Mark speaks in the final day of the debate on the Brexit withdrawal agreement

15th January 2019

Mark Pritchard explains he will honour the will of his constituents who voted to leave the European Union but will vote against the agreement because it makes us rule takers, not rule makers and puts the UK in a weaker position than as a full member of the EU.

In June 2016, after 40 years—a generation—my constituents, along with the rest of the country, were given a voice on the European question. My constituency overwhelmingly voted to leave the European Union. Tonight I will honour their views and their voice, and—to paraphrase my right hon. Friend the Member for Loughborough (Nicky Morgan)—represent them despite the fact that I voted to remain.

Setting aside the details of the legally binding withdrawal agreement, I want to address conversations I have had with my constituents rather than with distinguished colleagues and friends in the House. My constituents’ vote to leave did not suggest any fear of foreigners or concerns about wage deflation and immigration. It reflected an understanding of the universal and overarching principles of freedom, sovereignty and independence, as was so ably put by my right hon. Friend the Member for Esher and Walton (Dominic Raab).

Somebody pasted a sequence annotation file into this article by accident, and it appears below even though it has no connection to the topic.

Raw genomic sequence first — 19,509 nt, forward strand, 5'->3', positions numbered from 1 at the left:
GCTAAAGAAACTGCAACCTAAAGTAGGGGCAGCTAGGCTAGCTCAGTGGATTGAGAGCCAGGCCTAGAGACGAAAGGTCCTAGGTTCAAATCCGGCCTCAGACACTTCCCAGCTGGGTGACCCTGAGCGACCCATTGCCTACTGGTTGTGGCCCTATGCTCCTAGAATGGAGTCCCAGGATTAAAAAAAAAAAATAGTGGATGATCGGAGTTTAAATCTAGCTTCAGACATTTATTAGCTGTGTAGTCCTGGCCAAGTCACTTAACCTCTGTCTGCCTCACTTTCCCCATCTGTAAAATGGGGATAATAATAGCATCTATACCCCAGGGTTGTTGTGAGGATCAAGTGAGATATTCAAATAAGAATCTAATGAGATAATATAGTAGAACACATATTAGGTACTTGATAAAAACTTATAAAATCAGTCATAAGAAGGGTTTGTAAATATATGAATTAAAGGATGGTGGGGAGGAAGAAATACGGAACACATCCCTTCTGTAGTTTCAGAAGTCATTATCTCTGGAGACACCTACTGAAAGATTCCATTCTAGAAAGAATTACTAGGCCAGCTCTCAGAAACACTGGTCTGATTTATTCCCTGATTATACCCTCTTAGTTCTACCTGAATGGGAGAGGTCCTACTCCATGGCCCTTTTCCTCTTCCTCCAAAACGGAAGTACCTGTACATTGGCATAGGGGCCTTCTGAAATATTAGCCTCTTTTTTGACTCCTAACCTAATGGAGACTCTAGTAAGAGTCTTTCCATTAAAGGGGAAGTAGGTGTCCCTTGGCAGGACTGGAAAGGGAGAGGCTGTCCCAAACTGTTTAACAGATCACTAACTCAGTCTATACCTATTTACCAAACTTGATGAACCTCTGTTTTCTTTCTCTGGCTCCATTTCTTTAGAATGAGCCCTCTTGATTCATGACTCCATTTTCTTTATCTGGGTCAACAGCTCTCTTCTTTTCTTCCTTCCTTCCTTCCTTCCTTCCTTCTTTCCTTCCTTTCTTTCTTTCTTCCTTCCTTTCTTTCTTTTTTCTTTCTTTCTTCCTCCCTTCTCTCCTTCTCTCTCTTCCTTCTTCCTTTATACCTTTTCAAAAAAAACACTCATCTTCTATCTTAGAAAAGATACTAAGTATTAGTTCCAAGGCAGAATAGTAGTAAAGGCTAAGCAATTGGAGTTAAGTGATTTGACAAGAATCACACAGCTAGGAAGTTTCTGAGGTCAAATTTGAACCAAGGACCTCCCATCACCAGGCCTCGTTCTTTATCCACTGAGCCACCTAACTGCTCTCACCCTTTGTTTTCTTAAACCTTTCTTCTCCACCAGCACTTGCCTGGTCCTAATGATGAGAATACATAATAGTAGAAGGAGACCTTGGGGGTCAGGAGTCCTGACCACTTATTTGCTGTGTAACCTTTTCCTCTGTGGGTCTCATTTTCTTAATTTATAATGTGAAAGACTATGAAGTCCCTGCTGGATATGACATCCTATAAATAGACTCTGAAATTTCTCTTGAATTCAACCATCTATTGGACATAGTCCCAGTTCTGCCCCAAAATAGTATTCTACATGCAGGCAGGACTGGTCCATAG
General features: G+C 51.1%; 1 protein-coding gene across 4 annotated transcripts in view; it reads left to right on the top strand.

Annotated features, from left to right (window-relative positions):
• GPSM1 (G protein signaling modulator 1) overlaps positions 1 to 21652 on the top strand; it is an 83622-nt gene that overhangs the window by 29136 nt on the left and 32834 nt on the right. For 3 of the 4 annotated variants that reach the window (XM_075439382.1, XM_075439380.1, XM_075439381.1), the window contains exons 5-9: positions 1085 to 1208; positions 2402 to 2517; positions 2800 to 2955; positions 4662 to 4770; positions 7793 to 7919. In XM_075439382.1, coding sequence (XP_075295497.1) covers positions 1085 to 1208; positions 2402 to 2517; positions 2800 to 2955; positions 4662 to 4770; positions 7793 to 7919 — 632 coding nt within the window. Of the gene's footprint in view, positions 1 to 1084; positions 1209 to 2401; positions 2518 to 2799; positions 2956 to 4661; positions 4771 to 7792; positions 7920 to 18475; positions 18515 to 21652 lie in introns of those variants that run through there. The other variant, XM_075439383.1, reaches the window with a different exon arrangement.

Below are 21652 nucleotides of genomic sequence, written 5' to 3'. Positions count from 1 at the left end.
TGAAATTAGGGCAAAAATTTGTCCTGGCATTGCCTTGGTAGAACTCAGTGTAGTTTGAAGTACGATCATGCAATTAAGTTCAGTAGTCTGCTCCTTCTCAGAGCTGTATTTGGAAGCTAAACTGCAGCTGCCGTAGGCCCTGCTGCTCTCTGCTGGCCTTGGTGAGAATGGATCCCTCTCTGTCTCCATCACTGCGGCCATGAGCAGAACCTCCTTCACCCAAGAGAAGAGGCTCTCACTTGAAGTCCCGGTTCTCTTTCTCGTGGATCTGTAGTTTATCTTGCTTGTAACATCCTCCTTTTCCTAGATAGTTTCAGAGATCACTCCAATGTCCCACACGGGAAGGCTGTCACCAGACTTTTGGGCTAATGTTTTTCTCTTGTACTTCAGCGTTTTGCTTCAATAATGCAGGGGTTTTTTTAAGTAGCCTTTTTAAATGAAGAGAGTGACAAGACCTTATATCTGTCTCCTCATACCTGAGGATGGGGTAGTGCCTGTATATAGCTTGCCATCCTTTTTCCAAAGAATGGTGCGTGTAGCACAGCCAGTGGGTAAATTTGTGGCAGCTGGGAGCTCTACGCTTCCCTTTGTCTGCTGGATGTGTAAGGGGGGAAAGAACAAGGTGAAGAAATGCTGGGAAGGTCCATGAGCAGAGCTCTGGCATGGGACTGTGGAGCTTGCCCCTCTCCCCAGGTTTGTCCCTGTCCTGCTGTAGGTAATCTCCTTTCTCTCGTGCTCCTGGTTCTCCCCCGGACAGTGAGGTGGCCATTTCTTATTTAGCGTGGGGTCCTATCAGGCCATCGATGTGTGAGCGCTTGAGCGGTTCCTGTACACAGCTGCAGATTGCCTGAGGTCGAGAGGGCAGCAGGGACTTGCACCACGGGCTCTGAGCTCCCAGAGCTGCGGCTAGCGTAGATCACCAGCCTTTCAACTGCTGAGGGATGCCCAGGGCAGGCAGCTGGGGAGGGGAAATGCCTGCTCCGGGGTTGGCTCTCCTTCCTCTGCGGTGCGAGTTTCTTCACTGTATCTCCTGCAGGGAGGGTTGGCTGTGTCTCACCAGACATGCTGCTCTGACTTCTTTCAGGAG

My constituents’ support for Brexit is not inconsistent with a fond affection for Europe, shared European values, and a belief in the rule of law, high environmental and employment standards, freedom of speech and, dare I say it, democracy. Their decision is also not inconsistent with a recognition of EU citizens’ huge contribution to the NHS, UK farming—particularly in Shropshire—and car, food and defence manufacturing. In all those sectors, EU citizens make, and will, I hope, continue to make, a highly valued contribution to our economy and society.

Brexit was not a vote against Europe, but it was a vote for Britain—a free and independent Britain. I will not be supporting the withdrawal agreement because it puts the United Kingdom in a weaker position than under our current status as a full member of the European Union. It makes us rule takers, not rule makers. It does not set Britain free to implement bilateral trade deals with countries around the world.

Much has been said in this place over many weeks about those who voted to leave the European Union. We have heard some low commentary from both sides of the House, but it was a higher principle that led my constituents to vote to leave the European Union: the freedom, independence and sovereignty of this country.